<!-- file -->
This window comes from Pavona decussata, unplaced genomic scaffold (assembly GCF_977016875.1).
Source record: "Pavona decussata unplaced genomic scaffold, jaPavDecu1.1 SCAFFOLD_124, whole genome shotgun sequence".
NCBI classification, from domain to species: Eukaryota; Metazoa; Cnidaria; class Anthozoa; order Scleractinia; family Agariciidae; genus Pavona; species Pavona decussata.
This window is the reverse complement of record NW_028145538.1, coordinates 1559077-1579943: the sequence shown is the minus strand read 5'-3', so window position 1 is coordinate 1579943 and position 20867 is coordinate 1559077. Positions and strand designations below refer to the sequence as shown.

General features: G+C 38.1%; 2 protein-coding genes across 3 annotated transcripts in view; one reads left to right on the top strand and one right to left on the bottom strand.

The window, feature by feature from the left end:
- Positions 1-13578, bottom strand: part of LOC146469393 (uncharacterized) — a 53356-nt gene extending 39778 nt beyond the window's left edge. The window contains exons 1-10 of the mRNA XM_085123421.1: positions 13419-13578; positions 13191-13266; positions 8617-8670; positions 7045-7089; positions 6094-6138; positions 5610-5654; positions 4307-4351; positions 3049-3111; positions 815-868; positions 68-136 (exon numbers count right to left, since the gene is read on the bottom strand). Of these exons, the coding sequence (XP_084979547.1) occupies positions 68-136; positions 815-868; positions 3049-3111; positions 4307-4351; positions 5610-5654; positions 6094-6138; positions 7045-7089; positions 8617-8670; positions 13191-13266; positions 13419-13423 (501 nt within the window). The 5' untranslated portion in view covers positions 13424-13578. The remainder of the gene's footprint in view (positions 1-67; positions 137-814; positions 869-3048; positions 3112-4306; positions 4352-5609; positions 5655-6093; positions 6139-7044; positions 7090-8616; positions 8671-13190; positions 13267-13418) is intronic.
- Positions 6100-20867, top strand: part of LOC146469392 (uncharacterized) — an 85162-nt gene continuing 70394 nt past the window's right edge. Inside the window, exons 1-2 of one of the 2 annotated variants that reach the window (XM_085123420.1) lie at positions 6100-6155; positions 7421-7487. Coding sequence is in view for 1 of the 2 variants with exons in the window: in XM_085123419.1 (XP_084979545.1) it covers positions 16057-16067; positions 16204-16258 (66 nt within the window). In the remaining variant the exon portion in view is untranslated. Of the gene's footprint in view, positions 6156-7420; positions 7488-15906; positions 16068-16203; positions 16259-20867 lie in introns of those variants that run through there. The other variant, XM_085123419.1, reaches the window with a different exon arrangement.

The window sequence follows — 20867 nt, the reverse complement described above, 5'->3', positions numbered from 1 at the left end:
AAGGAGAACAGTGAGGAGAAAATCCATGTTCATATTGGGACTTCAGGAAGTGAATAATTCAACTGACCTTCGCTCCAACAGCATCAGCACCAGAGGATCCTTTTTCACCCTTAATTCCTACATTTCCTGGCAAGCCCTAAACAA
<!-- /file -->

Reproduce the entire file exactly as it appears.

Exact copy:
This window comes from Pavona decussata, unplaced genomic scaffold (assembly GCF_977016875.1).
Source record: "Pavona decussata unplaced genomic scaffold, jaPavDecu1.1 SCAFFOLD_124, whole genome shotgun sequence".
NCBI classification, from domain to species: Eukaryota; Metazoa; Cnidaria; class Anthozoa; order Scleractinia; family Agariciidae; genus Pavona; species Pavona decussata.
This window is the reverse complement of record NW_028145538.1, coordinates 1559077-1579943: the sequence shown is the minus strand read 5'-3', so window position 1 is coordinate 1579943 and position 20867 is coordinate 1559077. Positions and strand designations below refer to the sequence as shown.

General features: G+C 38.1%; 2 protein-coding genes across 3 annotated transcripts in view; one reads left to right on the top strand and one right to left on the bottom strand.

The window, feature by feature from the left end:
- Positions 1-13578, bottom strand: part of LOC146469393 (uncharacterized) — a 53356-nt gene extending 39778 nt beyond the window's left edge. The window contains exons 1-10 of the mRNA XM_085123421.1: positions 13419-13578; positions 13191-13266; positions 8617-8670; positions 7045-7089; positions 6094-6138; positions 5610-5654; positions 4307-4351; positions 3049-3111; positions 815-868; positions 68-136 (exon numbers count right to left, since the gene is read on the bottom strand). Of these exons, the coding sequence (XP_084979547.1) occupies positions 68-136; positions 815-868; positions 3049-3111; positions 4307-4351; positions 5610-5654; positions 6094-6138; positions 7045-7089; positions 8617-8670; positions 13191-13266; positions 13419-13423 (501 nt within the window). The 5' untranslated portion in view covers positions 13424-13578. The remainder of the gene's footprint in view (positions 1-67; positions 137-814; positions 869-3048; positions 3112-4306; positions 4352-5609; positions 5655-6093; positions 6139-7044; positions 7090-8616; positions 8671-13190; positions 13267-13418) is intronic.
- Positions 6100-20867, top strand: part of LOC146469392 (uncharacterized) — an 85162-nt gene continuing 70394 nt past the window's right edge. Inside the window, exons 1-2 of one of the 2 annotated variants that reach the window (XM_085123420.1) lie at positions 6100-6155; positions 7421-7487. Coding sequence is in view for 1 of the 2 variants with exons in the window: in XM_085123419.1 (XP_084979545.1) it covers positions 16057-16067; positions 16204-16258 (66 nt within the window). In the remaining variant the exon portion in view is untranslated. Of the gene's footprint in view, positions 6156-7420; positions 7488-15906; positions 16068-16203; positions 16259-20867 lie in introns of those variants that run through there. The other variant, XM_085123419.1, reaches the window with a different exon arrangement.

The window sequence follows — 20867 nt, the reverse complement described above, 5'->3', positions numbered from 1 at the left end:
AAGGAGAACAGTGAGGAGAAAATCCATGTTCATATTGGGACTTCAGGAAGTGAATAATTCAACTGACCTTCGCTCCAACAGCATCAGCACCAGAGGATCCTTTTTCACCCTTAATTCCTACATTTCCTGGCAAGCCCTAAACAA